Non-availability of a single large transformer to meet the total load requirement

Increase in power demand leading to augmentation of the capacity

Improved reliability : Even if there is fault in one transformer or taken out for maintenance the load can continued to be serviced

Transportation problems limit installation of large transformers at site, it is easier to transport smaller ones to site and work them in parallel

\(a_1, a_2 :\) turns ratio of Transformers

\(Z_A, Z_B :\) equivalent impedance referred to secondary

\(Z_L, V_L, I_L :\) secondary load impedance, voltage and current

\(I_A, I_B :\) current supplied to the load by secondary of the transformersConditions for parallel operation of transformers sharing a common load:

The voltage ratio must be the same

The per unit impedance of each machine on its own base must be the same

The polarity must be the same, so that there is no circulating current between the transformers

The phase sequence must be the same and no phase difference must exist between the voltages of the two transformers

\[\begin{aligned} I_{A}+I_{B} & =I_{L}\\ V_{L} & =\dfrac{V_{1}}{a_{1}}-I_{A}Z_{A}\\ V_{L} & =\dfrac{V_{1}}{a_{2}}-I_{B}Z_{B}=\dfrac{V_{1}}{a_{2}}-\left(I_{L}-I_{A}\right)Z_{B} \end{aligned}\] Solving (2) and (3), we get \[\begin{aligned} I_{A} & =\dfrac{Z_{B}I_{L}}{Z_{A}+Z_{B}}+\dfrac{V_{1}\left(a_{2}-a_{1}\right)}{a_{1}a_{2}\left(Z_{A}+Z_{B}\right)}\\ I_{B} & =\dfrac{Z_{A}I_{L}}{Z_{A}+Z_{B}}+\dfrac{V_{1}\left(a_{2}-a_{1}\right)}{a_{1}a_{2}\left(Z_{A}+Z_{B}\right)} \end{aligned}\]

There are two components in current \(I_A\) and \(I_B\). The first component represents the transformer share of the load current and the second component is the circulating current in the secondary winding \[I_c = \dfrac{E_A-E_B}{Z_A+Z_B} = \dfrac{V_1/a_1-V_1/a_2}{Z_A+Z_B} = \dfrac{V_{1}\left(a_{2}-a_{1}\right)}{a_{1}a_{2}\left(Z_{A}+Z_{B}\right)}\]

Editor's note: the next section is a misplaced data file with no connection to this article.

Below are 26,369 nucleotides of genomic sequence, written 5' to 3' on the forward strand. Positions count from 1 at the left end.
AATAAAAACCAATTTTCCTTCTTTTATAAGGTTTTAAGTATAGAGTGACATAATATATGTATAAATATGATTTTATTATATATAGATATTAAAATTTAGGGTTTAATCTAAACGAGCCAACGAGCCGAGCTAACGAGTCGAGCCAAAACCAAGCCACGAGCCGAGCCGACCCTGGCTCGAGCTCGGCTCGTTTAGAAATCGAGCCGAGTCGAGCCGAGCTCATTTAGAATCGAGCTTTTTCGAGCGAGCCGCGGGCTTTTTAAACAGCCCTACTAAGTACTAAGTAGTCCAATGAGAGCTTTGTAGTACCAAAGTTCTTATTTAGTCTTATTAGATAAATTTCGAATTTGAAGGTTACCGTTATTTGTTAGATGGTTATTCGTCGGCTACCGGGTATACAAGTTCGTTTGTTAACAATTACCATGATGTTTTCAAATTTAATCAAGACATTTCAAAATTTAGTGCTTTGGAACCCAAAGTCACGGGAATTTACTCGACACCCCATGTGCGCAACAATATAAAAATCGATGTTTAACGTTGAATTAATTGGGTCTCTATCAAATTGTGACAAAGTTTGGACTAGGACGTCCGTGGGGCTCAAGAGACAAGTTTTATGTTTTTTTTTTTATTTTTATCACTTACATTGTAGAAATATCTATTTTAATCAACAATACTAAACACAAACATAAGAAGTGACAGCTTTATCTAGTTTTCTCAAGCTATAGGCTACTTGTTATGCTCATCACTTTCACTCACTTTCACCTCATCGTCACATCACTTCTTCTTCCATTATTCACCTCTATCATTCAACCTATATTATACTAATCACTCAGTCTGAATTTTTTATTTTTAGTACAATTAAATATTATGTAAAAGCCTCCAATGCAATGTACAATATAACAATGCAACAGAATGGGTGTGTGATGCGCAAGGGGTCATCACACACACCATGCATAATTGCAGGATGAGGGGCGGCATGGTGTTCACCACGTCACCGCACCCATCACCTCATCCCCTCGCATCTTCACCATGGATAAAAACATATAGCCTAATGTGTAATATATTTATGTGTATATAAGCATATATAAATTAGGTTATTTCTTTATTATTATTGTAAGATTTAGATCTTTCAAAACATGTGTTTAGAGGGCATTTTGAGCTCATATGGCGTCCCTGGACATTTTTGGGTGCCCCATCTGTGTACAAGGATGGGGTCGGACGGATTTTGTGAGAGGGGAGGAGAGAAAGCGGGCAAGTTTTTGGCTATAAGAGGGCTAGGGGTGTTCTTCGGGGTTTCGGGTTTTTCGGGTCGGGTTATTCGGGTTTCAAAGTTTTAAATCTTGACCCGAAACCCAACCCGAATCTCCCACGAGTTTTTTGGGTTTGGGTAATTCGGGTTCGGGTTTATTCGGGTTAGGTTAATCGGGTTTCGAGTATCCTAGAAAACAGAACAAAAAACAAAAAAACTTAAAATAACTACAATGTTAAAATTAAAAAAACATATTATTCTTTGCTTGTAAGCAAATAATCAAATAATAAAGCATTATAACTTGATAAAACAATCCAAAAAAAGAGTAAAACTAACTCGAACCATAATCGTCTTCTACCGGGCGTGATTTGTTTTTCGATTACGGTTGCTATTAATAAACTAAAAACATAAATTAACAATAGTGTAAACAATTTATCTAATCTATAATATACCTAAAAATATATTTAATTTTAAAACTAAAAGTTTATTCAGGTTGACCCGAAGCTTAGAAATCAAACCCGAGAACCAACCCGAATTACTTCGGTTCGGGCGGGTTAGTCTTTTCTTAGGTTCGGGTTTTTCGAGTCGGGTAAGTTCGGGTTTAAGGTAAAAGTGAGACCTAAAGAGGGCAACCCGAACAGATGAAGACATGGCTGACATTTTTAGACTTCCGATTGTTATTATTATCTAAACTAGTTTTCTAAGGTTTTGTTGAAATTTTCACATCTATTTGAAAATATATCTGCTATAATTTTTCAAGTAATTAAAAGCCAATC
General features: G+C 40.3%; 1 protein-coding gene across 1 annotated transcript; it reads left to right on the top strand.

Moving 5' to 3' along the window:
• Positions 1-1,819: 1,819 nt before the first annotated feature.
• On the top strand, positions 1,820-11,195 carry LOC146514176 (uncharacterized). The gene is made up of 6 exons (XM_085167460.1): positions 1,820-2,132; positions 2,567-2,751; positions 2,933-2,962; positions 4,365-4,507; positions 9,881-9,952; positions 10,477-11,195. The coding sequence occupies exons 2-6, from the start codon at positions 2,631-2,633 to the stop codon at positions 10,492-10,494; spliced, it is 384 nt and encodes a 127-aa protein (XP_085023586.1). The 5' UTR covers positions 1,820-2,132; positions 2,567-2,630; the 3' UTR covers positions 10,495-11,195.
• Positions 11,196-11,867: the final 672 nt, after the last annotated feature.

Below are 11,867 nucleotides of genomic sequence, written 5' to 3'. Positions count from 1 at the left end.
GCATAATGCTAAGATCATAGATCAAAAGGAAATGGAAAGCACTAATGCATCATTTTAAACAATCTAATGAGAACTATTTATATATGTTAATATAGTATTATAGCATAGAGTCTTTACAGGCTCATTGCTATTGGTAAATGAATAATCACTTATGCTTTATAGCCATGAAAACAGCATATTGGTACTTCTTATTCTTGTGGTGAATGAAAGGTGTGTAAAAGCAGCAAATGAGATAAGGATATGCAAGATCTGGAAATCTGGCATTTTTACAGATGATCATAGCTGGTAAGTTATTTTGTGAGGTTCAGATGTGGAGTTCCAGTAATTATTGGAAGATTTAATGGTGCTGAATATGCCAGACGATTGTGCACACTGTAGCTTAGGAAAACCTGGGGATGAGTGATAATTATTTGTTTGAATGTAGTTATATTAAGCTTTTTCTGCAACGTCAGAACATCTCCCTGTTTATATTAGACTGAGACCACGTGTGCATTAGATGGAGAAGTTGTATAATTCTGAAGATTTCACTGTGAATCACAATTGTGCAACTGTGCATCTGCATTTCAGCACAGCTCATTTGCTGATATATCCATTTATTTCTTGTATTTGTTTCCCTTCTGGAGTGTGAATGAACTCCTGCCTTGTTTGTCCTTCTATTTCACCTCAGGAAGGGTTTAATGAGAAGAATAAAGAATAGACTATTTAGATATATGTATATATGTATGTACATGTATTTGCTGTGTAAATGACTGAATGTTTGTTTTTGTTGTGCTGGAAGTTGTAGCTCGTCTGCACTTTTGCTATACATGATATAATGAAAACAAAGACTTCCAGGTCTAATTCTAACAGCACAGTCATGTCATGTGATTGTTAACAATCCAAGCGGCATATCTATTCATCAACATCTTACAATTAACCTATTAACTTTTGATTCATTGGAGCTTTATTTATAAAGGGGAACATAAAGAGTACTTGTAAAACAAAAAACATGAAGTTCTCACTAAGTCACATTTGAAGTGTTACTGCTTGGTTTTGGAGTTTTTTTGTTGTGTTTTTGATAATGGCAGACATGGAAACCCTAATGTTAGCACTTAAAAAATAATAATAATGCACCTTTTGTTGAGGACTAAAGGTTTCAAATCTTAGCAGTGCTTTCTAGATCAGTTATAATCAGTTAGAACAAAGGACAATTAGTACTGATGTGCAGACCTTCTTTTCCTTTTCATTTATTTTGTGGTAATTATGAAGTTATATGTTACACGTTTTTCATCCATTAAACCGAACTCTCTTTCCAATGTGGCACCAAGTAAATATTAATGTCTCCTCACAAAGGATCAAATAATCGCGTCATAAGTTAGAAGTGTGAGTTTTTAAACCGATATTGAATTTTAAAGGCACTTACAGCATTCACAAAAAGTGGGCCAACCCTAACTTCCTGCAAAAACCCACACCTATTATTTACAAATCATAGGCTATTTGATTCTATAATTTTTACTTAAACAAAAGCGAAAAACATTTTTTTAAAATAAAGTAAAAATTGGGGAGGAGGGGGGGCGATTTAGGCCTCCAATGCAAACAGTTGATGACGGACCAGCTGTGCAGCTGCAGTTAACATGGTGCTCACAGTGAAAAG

Undesirable effects of the circulating current:

increase in copper loss

overload one transformer and reduce the permissible load KVA

Equal Voltage Ratio:

To eliminate circulating currents, the voltage ratio must be identical, i.e. \(a_1=a_2\)

Under this condition, \[\begin{aligned} I_A & = \dfrac{Z_BI_L}{Z_A+Z_B}\\ I_B & = \dfrac{Z_AI_L}{Z_A+Z_B} \end{aligned}\] From Equations, we get \[\dfrac{I_A}{I_B} = \dfrac{Z_B}{Z_A}\]

Thus, transformer currents are inversely proportional to impedance

Thus for efficient paralleling, the potential differences at full load across the internal impedance should be equal

The condition ensures that the load sharing between the transformers are according to their rating

If per unit equivalent impedance are not equal transformers will not share the load in proportion to their KVA ratings, and as a result the overall rating of the transformer bank will be reduced \[I_{A}Z_{A} = I_{B}Z_{B}\]

The Volt-Amperes of the Transformers \[\begin{aligned} S_{A} & =V_{L}I_{A}=V_{L}I_{L}\left(\dfrac{Z_{B}}{Z_{A}+Z_{B}}\right)=\left(\dfrac{Z_{B}}{Z_{A}+Z_{B}}\right)S_{L}\\ S_{B} & =V_{L}I_{B}=V_{L}I_{L}\left(\dfrac{Z_{A}}{Z_{A}+Z_{B}}\right)=\left(\dfrac{Z_{A}}{Z_{A}+Z_{B}}\right)S_{L}\\ \Rightarrow\dfrac{S_{A}}{S_{B}} & =\dfrac{Z_{B}}{Z_{A}} \end{aligned}\]

VA load on each transformer is inversely proportional to its impedance

Hence, to share the load in proportion to their ratings, the transformers should have the impedance which is inversely proportional to their ratings